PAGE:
The Yellow-Spotted Amazonian River turtle or Podocnemis unifilis is one big turtle. With females weighing 5.3-11.6 kg and their carapaces (hard upper shell of the turtle) reaching sizes of 52 cm long by 45 cm wide (males about half that weight and size), the Yellow-Spotted Amazonian Turtle is one of the largest species of turtle alive today. Hence its name, the turtle is native to the Amazon River basin and can be found in the Amazon and Orinoco rivers in Venezuela, eastern Columbia, northeastern Peru, eastern Ecuador, the Guianas, northern Bolivia, and Brazil. To achieve their large size, they feed on fruits, weeds, fish, and small invertebrates making them omnivores. They spend the majority of their time in large rivers, backwaters, lagoons, and flooded forests. Coming on land only to bask in the sun, reproduce, and lay their eggs. This turtle can be easily identified by its large size and the yellow spots on their brown/gray head. These yellow spots do fade as the females age, but are present on males throughout their lifespan. These turtles can live up to 20 years on average in captivity, but some think as long as 70 years old in the wild as long as they can avoid the biggest threat to their continued existence which I will address later.
Pleurodira and Cryptodira are the two living suborders of turtles today. Turtles are divided into these suborders depending on how they retract their heads into their shells. Cryptodira meaning the turtle withdraws its head vertically into its shell, and Pleurodira meaning the head is withdrawn horizontally. The differences in head retraction come from differences in the turtles’ anatomy of the cervical vertebrae. Turtles falling into the Pleurodira suborder possess narrow cross-section and spool shaped centra (solid central part of the vertebra). Because centra are shaped like this, it allows the Yellow-spotted turtle to withdraw its head by folding it sideways into its shell.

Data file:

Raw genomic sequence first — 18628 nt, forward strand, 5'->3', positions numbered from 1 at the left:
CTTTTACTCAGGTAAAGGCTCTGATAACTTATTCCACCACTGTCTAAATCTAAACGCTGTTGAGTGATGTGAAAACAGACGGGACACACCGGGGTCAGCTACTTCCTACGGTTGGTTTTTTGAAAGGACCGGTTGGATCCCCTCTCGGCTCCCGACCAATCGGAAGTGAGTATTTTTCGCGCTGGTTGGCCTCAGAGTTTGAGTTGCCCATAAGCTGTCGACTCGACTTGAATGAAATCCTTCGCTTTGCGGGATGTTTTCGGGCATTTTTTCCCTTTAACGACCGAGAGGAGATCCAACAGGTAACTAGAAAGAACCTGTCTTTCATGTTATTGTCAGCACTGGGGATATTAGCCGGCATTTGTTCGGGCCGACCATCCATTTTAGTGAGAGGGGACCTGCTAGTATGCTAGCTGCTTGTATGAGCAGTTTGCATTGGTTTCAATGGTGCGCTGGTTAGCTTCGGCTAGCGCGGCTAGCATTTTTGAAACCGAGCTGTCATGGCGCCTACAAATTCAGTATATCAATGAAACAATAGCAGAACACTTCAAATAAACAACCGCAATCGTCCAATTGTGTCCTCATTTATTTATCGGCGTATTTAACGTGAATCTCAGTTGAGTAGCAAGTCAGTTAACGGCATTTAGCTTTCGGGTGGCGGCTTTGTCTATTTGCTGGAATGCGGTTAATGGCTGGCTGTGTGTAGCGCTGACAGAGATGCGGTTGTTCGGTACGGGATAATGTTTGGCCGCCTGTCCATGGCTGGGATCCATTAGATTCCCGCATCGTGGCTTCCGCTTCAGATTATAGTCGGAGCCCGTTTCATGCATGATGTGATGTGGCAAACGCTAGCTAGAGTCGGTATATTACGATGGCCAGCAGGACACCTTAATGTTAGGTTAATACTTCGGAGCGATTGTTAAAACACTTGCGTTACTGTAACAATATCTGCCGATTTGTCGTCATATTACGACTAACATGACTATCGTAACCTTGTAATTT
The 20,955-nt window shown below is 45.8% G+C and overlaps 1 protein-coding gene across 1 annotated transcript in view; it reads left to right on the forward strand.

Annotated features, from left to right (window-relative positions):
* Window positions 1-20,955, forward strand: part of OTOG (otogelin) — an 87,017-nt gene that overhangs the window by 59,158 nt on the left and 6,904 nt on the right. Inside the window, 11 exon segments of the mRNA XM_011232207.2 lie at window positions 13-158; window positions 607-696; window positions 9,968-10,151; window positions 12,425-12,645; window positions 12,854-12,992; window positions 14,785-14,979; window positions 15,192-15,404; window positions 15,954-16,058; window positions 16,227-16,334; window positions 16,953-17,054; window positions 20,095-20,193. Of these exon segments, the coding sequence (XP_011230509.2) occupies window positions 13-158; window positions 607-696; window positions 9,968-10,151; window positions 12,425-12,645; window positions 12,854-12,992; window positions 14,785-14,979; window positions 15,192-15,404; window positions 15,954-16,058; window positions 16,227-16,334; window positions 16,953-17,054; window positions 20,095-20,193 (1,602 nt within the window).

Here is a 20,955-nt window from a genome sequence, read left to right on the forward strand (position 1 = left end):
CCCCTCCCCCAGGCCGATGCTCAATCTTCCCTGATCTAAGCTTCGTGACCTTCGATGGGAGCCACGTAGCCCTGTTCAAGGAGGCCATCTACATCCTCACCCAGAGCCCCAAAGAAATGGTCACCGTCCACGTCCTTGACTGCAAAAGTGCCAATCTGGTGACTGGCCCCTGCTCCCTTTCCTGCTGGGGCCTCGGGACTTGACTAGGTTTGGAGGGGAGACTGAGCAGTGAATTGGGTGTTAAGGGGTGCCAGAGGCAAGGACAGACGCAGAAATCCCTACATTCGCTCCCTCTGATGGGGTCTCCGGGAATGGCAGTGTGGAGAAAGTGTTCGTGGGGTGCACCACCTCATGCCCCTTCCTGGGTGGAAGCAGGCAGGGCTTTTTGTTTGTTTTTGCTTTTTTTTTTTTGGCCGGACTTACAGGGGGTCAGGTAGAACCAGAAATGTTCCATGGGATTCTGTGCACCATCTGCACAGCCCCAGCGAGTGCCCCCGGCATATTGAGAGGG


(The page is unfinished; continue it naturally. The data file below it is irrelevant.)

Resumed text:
The Yellow-Spotted Amazonian turtles’ mating season varies with location, but the courting ritual and the rest of the process remains unchanged. During mating season, females will congregate on a beach to bask and wait for males. The male turtles, like other Pleurodira turtles, court the females by biting at their feet and tails. Approximately two weeks after a mate is selected, the female turtle will lay 15-20 eggs in a shallow hole dug in the sand. The female will then cover the eggs in sand, pat the loose sand down, and finally return to the water. Roughly two months later the eggs will hatch, and the baby Yellow-Spotted turtles will make their way to the water.
Due to their large size, the turtle nests and the juveniles are preyed upon most often. The Yellow-Spotted Amazonian turtle is preyed upon by birds, snakes, large fish, frogs, and other mammals. However, the greatest threat to these turtles is the Yekuana Indians (a native indigenous people) who have hunted the turtles and their eggs for food. Recently, the Yekuana Indians have begun to hunt the turtle in a more sustainable way, leaving their eggs alone and only taking the largest turtles for food. The Yellow-Spotted Amazonian turtle also faced threats from the pet trade in the 1960s. The Yellow-Spotted turtles’ coloration provided a contrast to the more commonly sold Red-eared Slider turtle and was highly sought after. It was not until 1970 that the species was protected under the Endangered Species Act, resulting in more rules and regulations regarding the collecting and transporting of these animals. Finally, rises in global temperatures have affected the Yellow-Spotted turtles numbers in the wild. Because the sex of the egg is temperature dependent, a small increase or decrease in temperature can drastically alter the numbers of females and males in a population.
Due to multiple threats against the Yellow-Spotted Amazonian turtle, it is listed as Vulnerable on the IUCN Red List of Threatened Species. As the pet trade becomes more regulated and with the new conservation efforts of the Yekuana Indians, hopefully the Yellow-Spotted turtle will continue to survive in the Amazon. If you are looking to see this amazing turtle without a long trek, I highly recommend going to the reptile house at the Lincoln Park Zoo to see one of these amazing turtles in person.